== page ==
Stanford was arrested in 2009 on charges of fraud
Disgraced Texas financier Allen Stanford has been jailed for 110 years after being found guilty on 13 of 14 counts of fraud.
Stanford, who committed one of the biggest ponzi schemes, which is a fraudulent investment operation that pays returns to its investors from their own money or the money paid by subsequent investors, rather than from profit earned by the individual or organisation, and is thought to have defrauded his investors of more than 7 billion dollars.
Stanford, bankrolled a domestic Twenty20 tournament, called the Stanford Twenty20 within the West Indies, and even had the England team play the Stanford Superstars for a coveted prize of 20 million dollars, which the Stanford Superstars won in a shocking upset over the English.
The Stanford Twenty20 at one point was starting to become a major rival for the star-studded Indian Premier League (IPL), but never reached that stage since Stanford’s entire financial empire crumbled beneath him after an investigation by United States regulators.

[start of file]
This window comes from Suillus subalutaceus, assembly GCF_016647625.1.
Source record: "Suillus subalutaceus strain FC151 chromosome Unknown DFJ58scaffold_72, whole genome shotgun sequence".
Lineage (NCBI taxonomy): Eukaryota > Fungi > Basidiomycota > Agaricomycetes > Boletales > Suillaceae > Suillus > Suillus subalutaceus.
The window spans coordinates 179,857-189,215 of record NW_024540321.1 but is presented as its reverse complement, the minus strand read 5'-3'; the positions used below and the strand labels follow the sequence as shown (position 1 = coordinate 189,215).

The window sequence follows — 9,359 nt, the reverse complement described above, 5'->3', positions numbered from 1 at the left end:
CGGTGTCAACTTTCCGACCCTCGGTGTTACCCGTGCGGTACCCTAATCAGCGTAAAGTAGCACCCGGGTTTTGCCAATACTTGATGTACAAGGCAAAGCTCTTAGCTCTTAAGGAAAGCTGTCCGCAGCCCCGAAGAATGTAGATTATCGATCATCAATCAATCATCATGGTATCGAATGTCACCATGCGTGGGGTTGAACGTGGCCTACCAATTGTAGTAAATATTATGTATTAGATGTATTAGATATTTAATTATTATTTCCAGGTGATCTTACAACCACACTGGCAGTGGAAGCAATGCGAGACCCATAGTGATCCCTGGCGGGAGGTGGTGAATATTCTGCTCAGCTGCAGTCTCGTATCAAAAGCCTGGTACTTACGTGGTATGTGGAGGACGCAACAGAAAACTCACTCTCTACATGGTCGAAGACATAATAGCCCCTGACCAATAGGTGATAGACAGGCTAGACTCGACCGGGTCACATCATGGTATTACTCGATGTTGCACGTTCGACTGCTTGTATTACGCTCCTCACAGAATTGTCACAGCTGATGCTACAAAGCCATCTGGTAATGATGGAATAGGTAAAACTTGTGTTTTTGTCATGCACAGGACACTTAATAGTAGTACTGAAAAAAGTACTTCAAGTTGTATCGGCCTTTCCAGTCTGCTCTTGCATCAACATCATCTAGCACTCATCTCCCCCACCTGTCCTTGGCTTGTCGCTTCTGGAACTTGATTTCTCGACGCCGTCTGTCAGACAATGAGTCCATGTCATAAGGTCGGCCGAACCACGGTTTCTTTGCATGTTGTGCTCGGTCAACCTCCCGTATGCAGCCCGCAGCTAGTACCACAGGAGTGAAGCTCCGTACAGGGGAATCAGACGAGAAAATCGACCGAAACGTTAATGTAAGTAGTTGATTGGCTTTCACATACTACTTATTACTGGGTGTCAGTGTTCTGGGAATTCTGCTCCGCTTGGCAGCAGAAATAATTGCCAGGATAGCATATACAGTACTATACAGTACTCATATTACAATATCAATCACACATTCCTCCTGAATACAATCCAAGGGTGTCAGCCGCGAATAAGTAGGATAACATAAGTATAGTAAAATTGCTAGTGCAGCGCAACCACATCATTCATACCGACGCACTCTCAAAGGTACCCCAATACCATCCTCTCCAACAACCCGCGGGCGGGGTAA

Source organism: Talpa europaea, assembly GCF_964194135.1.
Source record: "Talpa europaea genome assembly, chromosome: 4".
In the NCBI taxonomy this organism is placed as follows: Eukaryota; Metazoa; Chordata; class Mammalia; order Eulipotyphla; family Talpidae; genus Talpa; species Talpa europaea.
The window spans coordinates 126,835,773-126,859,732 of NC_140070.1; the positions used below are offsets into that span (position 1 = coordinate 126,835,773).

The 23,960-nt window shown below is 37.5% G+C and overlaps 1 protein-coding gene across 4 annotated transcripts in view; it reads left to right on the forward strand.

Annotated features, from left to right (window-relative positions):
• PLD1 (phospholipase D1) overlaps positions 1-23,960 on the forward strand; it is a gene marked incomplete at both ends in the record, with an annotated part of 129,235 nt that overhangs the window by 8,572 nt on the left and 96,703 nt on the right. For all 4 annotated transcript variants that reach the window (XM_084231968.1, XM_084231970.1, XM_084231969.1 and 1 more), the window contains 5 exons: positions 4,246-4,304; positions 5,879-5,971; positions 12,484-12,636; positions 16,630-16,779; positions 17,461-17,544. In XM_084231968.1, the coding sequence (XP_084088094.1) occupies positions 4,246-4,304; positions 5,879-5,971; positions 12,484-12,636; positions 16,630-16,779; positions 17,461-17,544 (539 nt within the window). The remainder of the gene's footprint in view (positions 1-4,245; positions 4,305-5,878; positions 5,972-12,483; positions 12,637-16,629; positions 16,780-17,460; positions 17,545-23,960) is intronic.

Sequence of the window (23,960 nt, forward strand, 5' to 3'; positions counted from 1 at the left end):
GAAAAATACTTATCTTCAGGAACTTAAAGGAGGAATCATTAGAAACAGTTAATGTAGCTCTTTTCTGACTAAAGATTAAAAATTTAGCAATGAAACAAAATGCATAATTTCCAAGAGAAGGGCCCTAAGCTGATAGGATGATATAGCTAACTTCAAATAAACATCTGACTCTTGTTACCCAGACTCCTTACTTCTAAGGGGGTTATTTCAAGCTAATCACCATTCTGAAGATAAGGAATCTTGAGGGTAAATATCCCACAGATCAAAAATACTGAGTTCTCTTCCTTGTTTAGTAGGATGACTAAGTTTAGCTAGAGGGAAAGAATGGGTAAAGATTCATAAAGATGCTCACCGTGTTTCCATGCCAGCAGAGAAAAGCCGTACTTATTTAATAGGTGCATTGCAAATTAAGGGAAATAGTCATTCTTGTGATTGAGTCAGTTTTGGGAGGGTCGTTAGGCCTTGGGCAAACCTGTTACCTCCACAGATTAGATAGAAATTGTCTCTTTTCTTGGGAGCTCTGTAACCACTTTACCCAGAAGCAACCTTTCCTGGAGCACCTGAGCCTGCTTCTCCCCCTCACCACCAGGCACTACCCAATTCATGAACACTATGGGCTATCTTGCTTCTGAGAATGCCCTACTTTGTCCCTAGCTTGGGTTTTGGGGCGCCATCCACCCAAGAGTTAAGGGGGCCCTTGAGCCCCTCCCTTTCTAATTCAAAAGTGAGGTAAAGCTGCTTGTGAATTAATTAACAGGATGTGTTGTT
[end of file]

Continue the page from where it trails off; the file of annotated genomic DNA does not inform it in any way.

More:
Stanford has spent three years in jail without a chance of bail since he was arrested back in 2009.
His trial had been postponed due to health reasons after Stanford was beaten up by prison inmates, but yet again he declared that he was innocent and had not defrauded anyone.
“I did not defraud anybody,” he told District Judge David Hittner during his sentence hearing.
“I’m not here to ask for sympathy or forgiveness or to throw myself at your mercy. I did not run a Ponzi scheme. I didn’t defraud anybody,” Stanford added in his statement to District Judge David Hittner.
The prosecutors of the case had asked the judge to make an example out of Stanford, and wanted him to receive a sentence of 230 years, while the defence lawyers were looking for a lenient sentence of just 44 months.
Stanford, had signed a five-year deal with the England and Wales Cricket Board (ECB) reported to be worth 100 million dollars.
However, since his arrest in 2009, some experts believe that the ECB have not entire recovered all the funds they gave to Stanford as part of the deal.
But, other experts claim that the investors were the biggest losers, as they only managed to recover about five per cent of their total investments.
Stanford, was knighted back in 2006, but after being arrested in 2009 on charges on fraud, it is believed that he was stripped of his knighthood.